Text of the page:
The third thing I admire about Ford is his deep respect, reverence if you will, for the common person; the person who works hard, sacrifices, doesn’t win much nor earn much, but does an honest job to best of the ability without asking fo much in return. Just his or her freedom and basic respect.

Ford had a unique ability to pull all these elements together and tell a story and “Divine Services”  does all that. “Midway” was a true documentary. Ford was on the island when the battle started. He and two other U.S. Navy cameramen filmed on the cuff under fire with hand-held 16mm movie cameras. There’s no Hollywood production sets, no actors, no costume designers., no computer animation. One sees only people and events that were quite real.

When the movie was ready for release, Ford ran afoul of the censors who thought the American public wouldn’t be able to handle what they were seeing on screen. Ford arranged a private screening at the White House with Mr. and Mrs. Roosevelt, who’s four sons were all serving in combat units. There oldest son, James, was with the Marines on Midway. The Roosevelts were profoundly touched by the movie. Seeing how his wife reacted to it, the President told Ford “Every mother in America should see this.”  Thus ended all battles with the censorship board.

Another message was sublimely sent to the public by showing James Roosevelt; the President’s son, wealthy and as well-connected as could be,  right there with the common Joes, facing the same danger, taking the same punishment. Ford drives the point with the narration and these two images that  “All men are created equal” just as the Founding Fathers once declared.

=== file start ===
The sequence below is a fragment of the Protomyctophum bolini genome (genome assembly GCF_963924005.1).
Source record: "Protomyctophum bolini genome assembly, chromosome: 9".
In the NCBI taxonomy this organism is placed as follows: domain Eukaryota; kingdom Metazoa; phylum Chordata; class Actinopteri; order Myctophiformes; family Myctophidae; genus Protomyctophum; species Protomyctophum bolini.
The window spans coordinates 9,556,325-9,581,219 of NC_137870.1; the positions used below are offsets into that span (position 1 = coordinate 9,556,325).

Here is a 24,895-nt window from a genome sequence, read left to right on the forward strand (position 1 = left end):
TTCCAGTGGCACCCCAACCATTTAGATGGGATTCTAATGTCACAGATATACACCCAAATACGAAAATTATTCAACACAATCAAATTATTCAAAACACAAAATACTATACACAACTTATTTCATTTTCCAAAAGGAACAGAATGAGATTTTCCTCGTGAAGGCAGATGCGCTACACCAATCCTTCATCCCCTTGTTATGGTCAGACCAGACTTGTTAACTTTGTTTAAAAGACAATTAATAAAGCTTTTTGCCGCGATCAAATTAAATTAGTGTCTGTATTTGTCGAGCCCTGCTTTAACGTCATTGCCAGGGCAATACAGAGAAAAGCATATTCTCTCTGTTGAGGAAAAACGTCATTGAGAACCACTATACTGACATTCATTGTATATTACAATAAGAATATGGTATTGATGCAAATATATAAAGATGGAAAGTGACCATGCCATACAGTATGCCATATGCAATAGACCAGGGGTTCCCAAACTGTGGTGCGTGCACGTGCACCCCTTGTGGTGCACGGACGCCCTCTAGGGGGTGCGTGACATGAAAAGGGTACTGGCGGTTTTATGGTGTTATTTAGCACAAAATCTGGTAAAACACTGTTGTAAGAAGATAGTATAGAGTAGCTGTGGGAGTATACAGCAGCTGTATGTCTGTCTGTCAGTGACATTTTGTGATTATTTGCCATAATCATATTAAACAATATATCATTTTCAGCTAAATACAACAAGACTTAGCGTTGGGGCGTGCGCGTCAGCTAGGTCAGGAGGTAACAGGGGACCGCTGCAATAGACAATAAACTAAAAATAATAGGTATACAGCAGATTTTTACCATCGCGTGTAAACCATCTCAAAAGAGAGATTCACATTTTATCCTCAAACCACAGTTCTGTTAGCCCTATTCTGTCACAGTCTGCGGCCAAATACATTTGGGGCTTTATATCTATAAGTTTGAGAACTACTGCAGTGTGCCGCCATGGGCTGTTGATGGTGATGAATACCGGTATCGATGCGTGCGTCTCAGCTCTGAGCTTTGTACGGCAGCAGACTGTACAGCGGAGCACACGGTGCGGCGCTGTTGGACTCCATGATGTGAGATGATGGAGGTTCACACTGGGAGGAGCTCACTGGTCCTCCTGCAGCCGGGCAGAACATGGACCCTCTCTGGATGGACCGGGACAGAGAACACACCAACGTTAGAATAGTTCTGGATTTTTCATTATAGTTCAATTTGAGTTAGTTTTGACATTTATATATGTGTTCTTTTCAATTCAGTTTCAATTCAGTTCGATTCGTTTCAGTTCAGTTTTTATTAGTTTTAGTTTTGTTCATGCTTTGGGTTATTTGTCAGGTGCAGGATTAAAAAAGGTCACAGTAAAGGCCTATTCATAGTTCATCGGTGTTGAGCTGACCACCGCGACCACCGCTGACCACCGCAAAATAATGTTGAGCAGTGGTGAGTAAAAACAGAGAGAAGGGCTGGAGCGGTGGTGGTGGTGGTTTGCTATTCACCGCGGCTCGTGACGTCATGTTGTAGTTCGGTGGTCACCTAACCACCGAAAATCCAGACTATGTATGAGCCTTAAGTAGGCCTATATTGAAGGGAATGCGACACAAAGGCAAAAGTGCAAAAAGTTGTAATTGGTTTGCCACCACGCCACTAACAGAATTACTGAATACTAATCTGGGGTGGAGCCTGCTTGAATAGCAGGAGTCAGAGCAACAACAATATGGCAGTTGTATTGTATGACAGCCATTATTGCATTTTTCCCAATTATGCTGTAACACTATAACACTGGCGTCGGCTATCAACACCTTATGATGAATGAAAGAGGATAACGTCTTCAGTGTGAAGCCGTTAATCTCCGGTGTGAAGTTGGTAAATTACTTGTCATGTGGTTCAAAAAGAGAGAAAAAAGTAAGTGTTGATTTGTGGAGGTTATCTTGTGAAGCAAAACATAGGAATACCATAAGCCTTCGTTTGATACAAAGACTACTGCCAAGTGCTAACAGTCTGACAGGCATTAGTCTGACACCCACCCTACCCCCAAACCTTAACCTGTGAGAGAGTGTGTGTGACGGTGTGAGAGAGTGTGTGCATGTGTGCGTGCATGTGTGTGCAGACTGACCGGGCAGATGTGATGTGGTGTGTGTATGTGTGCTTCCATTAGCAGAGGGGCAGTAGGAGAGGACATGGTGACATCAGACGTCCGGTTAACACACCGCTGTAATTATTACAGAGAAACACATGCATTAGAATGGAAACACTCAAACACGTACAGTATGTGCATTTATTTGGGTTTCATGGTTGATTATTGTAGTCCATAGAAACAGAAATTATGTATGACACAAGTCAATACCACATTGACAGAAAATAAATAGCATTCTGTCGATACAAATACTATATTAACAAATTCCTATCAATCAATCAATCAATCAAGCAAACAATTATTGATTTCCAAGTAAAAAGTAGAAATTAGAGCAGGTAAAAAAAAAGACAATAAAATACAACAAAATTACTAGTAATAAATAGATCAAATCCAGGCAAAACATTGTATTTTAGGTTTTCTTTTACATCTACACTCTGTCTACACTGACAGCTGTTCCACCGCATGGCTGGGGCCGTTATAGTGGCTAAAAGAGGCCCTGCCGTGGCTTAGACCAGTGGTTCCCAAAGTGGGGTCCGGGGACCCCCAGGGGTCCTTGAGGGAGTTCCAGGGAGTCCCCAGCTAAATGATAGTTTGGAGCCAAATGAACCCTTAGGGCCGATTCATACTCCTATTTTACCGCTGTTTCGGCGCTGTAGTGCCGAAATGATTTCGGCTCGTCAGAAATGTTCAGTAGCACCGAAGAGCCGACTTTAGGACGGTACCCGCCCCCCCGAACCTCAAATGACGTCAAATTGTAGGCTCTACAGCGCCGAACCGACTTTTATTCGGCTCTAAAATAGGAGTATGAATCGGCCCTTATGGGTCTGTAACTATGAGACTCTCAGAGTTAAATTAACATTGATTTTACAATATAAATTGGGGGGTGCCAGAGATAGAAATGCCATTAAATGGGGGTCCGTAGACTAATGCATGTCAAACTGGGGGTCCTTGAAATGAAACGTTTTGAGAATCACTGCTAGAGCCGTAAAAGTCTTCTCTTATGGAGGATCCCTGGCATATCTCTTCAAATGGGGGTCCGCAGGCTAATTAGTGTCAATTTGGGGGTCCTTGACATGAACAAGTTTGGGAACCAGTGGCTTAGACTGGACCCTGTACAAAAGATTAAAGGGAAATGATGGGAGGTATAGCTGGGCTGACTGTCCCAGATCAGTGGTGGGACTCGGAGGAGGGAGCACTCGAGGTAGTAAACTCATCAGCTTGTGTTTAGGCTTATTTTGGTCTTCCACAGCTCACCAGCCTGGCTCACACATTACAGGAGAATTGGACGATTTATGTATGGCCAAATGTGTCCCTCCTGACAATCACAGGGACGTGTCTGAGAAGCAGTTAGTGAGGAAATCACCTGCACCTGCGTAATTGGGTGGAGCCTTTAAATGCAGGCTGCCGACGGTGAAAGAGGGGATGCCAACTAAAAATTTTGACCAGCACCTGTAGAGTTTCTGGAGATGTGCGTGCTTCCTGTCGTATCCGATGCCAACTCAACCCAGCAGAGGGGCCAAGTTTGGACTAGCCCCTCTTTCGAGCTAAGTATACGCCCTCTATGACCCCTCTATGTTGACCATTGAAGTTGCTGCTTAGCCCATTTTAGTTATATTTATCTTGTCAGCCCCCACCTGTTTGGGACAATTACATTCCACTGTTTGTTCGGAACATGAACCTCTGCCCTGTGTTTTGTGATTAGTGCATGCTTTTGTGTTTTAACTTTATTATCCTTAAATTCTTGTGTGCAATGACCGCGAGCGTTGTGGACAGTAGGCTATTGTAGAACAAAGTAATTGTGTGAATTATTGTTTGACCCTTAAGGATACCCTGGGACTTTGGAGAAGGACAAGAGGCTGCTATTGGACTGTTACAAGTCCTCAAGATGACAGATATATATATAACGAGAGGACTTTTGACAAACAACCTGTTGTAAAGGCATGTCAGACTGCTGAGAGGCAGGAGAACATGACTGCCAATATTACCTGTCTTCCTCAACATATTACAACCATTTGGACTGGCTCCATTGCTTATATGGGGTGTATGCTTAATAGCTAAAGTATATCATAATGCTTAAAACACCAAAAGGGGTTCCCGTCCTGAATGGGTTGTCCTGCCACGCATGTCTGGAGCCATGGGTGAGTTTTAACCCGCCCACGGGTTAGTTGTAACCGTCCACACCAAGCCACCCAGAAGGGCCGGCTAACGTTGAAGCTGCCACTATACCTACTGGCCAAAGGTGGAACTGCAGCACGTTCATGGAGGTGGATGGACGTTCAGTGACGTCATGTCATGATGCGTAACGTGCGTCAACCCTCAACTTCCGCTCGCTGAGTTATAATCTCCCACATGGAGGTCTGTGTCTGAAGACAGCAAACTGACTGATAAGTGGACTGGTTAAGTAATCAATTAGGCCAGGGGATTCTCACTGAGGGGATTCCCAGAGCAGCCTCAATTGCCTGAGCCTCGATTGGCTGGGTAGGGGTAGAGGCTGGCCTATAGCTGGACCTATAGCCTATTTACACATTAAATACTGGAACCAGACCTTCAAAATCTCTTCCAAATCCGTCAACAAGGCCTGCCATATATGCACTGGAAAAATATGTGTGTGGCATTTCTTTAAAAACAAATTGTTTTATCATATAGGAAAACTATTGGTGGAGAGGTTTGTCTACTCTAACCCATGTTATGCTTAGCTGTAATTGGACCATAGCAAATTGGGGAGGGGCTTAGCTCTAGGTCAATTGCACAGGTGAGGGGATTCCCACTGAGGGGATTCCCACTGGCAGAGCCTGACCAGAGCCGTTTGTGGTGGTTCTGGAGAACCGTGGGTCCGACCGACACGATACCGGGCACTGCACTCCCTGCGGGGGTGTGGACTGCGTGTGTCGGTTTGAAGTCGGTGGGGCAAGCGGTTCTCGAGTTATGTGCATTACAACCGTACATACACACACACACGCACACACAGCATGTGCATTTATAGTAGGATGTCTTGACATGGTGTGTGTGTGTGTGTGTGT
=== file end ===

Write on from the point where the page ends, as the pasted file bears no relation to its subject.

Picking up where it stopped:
"Land Where My Fathers Died"

"Major Roosevelt"

So where is Hollywood these days? Not producing documentaries of this caliber about the current war, that’s for sure. Ford was the most acclaimed movie director ever. No single director has ever, before or since, received as many Academy Awards. But being top director didn’t prevent him from going in Harm’s Way to show the Roosevelts of Washington and the Smiths of Pine Bluff exactly what their sons were enduring, and more importantly, that they could win.

In Morris County: New Flint Hills Landscape

In Morris County, 7x17 Contact Print

It was a busy Fall but I managed to squeeze one photo outing into the schedule. I had photographed this location before with the 8×10, but from that photo, I knew this scene was perfect for the 7×17. Not much had changed here in four years. Fortunately, the weather was good for this one day. Loaded up the trusty 7×17 into the trusty Ford Ranger pickup and off we went. The location is a few miles northeast of Strong City, Kansas.